Was there any sort of learning curve when you got it? Did you have to figure out some intricacies?
No, not really. I’m such a boneheaded guitar player that I don’t have any intricacies anyway—it’s all just ham-fisted, beating the snot out of the instrument, hoping that it works. And sometimes it does. A lot of times it doesn’t. I put a Bigsby on it to kind of help with that, but there’s nothing I had to learn. Except for now that as I get older, I just can’t play that guitar very long, because it makes my back hurt. It’s a heavy rig, and you just kind of get worn down hanging on to that thing for any length of time, which says more about me than anything. It’s probably time to hit the gym.
Has it ever wound up in any precarious circumstances?
The only precarious position it’s ever been in is in my possession. That’s a pretty dangerous spot for an instrument to be. I used to do this thing—I’m such an idiot. I like to do this thing to Matt’s guitar tech Lucas, where for the last song of the night I’ll pitch my guitar all the way across the stage for him to catch. Nobody’s ever dropped it. It’s like a fight or flight thing I think. You have got to catch it. And he always catches it. Knock on wood. But I did it once with the Les Paul—which, again, is a heavy instrument to be heaving around. I just didn’t quite throw it hard enough. And Lucas really had to work to catch it. So I won’t do it. I won’t throw that one around anymore. My Telecaster is really light. I could throw it a country mile. It’s pretty easy to catch. But the Les Paul, it’s got the Bigsby hanging off of it, and it’s heavy, it’s just an awkward thing. It hits a terminal velocity and it’s comin’ at you pretty quick. That’s as precarious a position as it’s ever been in. It would probably just bust right through the floor of the stage. Sink like a stone.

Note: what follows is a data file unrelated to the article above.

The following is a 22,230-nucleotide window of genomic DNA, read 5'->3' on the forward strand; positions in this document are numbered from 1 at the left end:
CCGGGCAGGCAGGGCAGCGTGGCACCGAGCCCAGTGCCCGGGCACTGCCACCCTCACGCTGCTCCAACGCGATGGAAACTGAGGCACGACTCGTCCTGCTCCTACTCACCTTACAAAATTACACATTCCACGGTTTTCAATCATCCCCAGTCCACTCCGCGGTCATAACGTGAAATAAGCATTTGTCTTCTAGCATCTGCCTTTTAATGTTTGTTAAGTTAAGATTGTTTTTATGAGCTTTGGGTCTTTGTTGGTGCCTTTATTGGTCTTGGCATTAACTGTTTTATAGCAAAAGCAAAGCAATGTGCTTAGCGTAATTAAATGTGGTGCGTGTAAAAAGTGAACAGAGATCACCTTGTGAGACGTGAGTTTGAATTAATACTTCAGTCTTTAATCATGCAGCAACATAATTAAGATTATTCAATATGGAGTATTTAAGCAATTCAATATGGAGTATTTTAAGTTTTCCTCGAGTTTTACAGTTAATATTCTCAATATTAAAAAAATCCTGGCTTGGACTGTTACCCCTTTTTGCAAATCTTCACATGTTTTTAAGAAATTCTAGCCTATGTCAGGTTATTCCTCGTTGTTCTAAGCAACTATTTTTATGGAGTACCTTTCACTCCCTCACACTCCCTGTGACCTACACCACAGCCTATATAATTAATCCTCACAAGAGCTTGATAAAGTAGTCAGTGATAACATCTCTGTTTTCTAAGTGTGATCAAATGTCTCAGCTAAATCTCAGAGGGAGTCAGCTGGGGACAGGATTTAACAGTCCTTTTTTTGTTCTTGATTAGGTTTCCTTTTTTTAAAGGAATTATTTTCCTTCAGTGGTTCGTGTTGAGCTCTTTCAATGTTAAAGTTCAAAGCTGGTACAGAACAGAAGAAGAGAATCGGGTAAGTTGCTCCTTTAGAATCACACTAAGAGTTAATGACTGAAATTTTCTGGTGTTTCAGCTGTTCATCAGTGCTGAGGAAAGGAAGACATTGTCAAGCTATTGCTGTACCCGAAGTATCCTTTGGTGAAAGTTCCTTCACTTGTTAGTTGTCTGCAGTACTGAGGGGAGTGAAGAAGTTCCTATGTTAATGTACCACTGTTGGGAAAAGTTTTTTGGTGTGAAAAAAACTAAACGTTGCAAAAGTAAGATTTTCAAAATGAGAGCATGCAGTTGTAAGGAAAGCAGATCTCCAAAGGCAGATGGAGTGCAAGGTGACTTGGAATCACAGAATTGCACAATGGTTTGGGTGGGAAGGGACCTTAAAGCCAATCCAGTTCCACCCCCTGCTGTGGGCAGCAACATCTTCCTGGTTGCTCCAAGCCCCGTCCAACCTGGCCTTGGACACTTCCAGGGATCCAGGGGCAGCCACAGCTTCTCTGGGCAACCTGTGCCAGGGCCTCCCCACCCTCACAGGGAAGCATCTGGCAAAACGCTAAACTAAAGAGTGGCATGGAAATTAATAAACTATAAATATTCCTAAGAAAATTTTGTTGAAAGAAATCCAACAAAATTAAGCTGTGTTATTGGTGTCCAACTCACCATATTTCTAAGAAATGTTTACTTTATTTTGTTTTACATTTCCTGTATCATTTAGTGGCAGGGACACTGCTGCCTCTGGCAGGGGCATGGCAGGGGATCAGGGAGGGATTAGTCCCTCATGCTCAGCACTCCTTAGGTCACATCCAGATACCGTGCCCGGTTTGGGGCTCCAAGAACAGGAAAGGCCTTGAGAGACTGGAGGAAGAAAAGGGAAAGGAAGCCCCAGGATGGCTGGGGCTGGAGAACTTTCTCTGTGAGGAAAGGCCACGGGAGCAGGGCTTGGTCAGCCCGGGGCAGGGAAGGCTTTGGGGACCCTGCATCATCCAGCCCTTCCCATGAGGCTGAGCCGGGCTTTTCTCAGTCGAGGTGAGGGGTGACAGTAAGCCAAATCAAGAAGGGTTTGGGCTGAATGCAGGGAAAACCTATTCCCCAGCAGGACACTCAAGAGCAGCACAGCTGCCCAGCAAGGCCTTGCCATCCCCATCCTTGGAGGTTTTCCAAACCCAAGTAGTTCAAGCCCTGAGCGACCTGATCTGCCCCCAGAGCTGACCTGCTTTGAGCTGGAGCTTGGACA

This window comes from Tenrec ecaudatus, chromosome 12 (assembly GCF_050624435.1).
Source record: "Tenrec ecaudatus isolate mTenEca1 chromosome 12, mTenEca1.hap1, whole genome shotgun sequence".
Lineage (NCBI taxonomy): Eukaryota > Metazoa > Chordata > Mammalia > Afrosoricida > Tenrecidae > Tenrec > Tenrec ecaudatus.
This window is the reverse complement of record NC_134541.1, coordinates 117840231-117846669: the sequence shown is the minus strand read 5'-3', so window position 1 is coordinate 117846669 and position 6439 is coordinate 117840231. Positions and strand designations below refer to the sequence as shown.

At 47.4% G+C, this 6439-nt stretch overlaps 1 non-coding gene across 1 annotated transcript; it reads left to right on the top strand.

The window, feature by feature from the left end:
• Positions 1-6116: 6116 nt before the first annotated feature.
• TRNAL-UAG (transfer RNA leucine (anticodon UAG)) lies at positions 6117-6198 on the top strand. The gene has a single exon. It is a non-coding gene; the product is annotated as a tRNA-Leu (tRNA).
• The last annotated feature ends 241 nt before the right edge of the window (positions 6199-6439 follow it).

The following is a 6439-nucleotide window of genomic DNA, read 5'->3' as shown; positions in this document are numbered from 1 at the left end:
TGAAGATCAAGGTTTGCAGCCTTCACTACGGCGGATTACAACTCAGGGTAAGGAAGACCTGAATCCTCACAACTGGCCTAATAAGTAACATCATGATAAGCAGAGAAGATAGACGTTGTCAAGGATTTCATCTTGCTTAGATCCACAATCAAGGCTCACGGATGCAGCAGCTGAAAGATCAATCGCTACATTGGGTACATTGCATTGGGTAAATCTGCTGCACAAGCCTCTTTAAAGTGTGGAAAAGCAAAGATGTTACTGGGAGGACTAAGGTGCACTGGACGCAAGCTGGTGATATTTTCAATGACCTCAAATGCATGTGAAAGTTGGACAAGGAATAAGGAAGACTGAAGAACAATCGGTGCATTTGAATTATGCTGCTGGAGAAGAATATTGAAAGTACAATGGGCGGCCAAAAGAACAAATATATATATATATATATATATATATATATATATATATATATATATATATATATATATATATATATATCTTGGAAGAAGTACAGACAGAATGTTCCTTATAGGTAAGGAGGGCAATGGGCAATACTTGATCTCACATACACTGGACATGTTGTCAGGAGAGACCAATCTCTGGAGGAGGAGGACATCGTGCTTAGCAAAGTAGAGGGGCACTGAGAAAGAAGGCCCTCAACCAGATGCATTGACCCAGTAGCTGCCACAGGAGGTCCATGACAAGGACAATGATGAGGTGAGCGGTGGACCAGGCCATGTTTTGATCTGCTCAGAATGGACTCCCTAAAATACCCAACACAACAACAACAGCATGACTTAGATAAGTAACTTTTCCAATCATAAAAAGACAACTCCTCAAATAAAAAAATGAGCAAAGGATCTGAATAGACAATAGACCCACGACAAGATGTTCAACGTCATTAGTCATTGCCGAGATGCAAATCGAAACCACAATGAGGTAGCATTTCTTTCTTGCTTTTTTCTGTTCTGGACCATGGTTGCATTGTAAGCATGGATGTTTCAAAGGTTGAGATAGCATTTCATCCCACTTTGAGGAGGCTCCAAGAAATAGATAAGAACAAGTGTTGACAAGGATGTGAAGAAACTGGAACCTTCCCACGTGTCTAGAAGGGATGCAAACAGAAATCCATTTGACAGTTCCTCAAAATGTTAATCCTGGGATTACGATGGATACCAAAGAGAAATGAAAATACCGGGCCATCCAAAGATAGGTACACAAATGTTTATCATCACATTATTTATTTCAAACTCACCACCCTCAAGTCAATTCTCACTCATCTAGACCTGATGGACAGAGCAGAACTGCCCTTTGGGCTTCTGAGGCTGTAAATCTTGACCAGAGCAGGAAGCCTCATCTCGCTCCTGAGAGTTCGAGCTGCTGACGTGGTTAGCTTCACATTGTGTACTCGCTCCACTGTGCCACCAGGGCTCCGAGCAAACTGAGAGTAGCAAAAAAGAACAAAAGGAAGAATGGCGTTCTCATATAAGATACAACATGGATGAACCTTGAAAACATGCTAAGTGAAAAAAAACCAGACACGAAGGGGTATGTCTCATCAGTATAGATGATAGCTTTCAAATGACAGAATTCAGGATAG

What does it represent for you?
I got to a point in my career where I could buy that guitar. It represents achievement for me—more than awards or anything like that. It’s like, I worked hard enough to make enough money in my line of work, that I can own that now. When I look back at all my guitar cases before a gig or something, I’m like, “I bought that. I bought those because I got reasonably good at what I do for a living. And I get to play them all the time.” They’re not just hanging on my wall collecting dust—they’re tools that I use every day and I’m really proud of them. But that Les Paul, that was the dream guitar. The one I own is nothing, it’s not special, there’s nothing special about it. Except that I bought it with money that I earned. And you know, guess it’s those small victories that you have to take in this business. It feels good to strap that thing on every night and just beat the shit out of it. Because I can. I earned it.